If you’re in the market for a new bicycle, well, I hope you saved up! Shopping at a legitimate bicycle shop, you’ll quickly notice that these seemingly simple machines aren’t cheap. All that money for a bicycle? What the hell? Why are bikes so expensive these days? Alongside Andrew Deceuster, an associate professor at Utah State University’s Applied Sciences, Technology and Education Department, who’s designed bicycles and worked with bike brands in testing equipment, we’re riding down some answers.
Why are bikes so expensive, then? Wait, no, first off, is there really much difference between a bike at a bike shop and a bike at Walmart?
Yes, Deceuster says — the bike at Walmart may look like any other bike, but it’s different than one at a real bike shop in more ways than just the low, low price.
Bike shops have different levels of bikes, but their “entry level” bike is priced a lot differently than one at Walmart. The thing with Walmart bikes, Deceuster says, is that they’re designed to hit a very certain price point for the buyer who just wants, say, a $200 bike — no matter the quality. And in order to do this, its parts must be made as cheaply as possible.
What does that mean? It means pieces of the derailleur, for example, will be injection molded instead of made out of metal. Key components are steel rather than aluminum, or even plastic instead of metal. “Most everything on the bike is whatever Walmart can do to hit that cheaper price point to try to get somebody not to go to the bike shop,” Deceuster says.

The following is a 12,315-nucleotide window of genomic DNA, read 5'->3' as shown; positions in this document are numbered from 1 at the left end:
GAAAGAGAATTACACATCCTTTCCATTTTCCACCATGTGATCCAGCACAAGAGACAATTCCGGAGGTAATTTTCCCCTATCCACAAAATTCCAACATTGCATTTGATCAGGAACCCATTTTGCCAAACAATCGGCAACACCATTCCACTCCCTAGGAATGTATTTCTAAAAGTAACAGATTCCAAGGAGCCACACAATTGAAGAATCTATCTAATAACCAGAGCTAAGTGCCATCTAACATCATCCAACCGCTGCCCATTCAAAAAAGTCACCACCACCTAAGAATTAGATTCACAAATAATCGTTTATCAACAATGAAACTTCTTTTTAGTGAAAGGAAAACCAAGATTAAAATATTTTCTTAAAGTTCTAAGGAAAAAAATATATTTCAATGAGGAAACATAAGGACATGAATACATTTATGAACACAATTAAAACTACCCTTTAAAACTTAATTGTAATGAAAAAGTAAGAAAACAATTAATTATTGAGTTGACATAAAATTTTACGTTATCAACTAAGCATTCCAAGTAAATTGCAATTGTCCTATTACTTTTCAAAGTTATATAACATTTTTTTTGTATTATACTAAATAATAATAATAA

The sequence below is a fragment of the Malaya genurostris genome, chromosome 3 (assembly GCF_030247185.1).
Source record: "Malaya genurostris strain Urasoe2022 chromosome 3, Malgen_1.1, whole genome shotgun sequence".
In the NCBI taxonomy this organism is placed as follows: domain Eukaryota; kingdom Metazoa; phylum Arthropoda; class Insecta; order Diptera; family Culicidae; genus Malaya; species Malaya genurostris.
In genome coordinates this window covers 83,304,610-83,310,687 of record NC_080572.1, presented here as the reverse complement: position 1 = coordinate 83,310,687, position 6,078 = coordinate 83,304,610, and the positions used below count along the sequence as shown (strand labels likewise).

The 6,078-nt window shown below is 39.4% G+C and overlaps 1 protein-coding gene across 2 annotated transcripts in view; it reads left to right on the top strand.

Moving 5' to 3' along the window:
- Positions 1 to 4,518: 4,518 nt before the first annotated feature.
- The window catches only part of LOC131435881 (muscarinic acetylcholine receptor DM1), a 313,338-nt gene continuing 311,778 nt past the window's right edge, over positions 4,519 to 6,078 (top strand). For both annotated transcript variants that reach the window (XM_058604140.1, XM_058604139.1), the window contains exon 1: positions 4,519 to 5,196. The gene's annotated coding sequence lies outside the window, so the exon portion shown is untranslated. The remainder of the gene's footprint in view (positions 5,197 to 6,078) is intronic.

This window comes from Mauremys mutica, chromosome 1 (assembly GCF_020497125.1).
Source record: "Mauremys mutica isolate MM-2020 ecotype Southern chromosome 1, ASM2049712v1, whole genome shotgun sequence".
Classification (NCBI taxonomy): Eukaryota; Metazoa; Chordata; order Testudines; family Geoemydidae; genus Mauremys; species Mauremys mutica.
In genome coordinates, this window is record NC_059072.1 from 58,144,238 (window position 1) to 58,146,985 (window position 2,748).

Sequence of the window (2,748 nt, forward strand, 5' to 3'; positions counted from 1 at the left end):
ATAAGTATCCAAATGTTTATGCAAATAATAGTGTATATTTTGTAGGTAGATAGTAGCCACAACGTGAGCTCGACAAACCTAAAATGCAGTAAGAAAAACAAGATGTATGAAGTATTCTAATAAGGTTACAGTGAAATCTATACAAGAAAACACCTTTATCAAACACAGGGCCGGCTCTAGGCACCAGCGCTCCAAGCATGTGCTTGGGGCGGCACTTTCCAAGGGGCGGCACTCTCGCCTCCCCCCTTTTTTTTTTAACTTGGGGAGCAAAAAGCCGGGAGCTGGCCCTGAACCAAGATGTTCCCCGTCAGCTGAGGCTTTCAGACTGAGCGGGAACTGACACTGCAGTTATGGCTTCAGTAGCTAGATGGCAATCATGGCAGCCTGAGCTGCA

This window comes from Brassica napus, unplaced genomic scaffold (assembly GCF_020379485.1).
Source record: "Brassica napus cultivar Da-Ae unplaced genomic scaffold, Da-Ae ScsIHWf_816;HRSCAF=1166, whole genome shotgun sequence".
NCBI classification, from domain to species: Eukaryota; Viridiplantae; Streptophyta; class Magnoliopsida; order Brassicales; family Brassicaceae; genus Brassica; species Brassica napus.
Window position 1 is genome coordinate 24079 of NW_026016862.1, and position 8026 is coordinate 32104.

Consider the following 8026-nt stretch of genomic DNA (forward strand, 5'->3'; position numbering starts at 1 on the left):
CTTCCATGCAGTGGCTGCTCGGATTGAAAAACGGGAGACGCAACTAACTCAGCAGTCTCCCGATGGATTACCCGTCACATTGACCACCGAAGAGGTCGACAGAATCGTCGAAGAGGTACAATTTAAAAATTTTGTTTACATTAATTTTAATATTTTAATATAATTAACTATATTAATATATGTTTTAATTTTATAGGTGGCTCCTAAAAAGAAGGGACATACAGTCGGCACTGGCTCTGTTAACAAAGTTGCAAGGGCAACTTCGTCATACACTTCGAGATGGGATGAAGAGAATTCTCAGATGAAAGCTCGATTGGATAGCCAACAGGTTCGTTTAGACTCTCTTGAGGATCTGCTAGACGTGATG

Are more expensive bikes worth it?
Well, when it comes to the cheaper ones, don’t be misled by the brands you might see: Those “Schwinn” or “Mongoose” bikes for sale at Walmart are name brands in name only — both brands went bankrupt years ago, and were bought by a Canadian conglomerate whose bikes come from China. Deceuster has personal experience in buying cheap bikes for his children, and he says they break easily: Little things like chains break, or derailleurs snap. When his kids pop the tires by sliding out too often on them and it’s time to spend money on replacement parts, Deceuster quickly finds that the cost of these simple repairs is nearly the same as just replacing the bike with another cheap new one, which is what many people end up doing. Treating — and pricing — bikes as disposable objects is a very unsustainable way to look at them.
So quality is better on the bikes at bike shops?
Yes. They’re just higher quality overall: The components are name-brand; the paint job is better, in order to prevent rust; it’s welded correctly; parts are forged rather than made with injection molding. Factory tolerances are far higher, too. Deceuster says ball bearings on a bike-shop bike will be properly round, rather than, say, oblong. Overall, they’re designed to last far longer — to be maintained, rather than replaced.
Where are the good bikes made, if not in China?
Some brands still build in the U.S., but Taiwan is pretty much the world bike capital, and has been for decades. Lots of fine bike companies, like Specialized, each have many factories over there.
What about online-direct bikes?
That’s an interesting trend. Many of these mid level-priced bikes come from China, and they actually have decent components on them. Anecdotally, the ones Deceuster has purchased are okay — the frame geometry (which translates to how comfortable a bicycle is) isn’t always great, which indicates a lack of product testing below what you’d find from a respected bike brand.
So why are bikes so expensive in bike shops nowadays? What’s really changed over the years?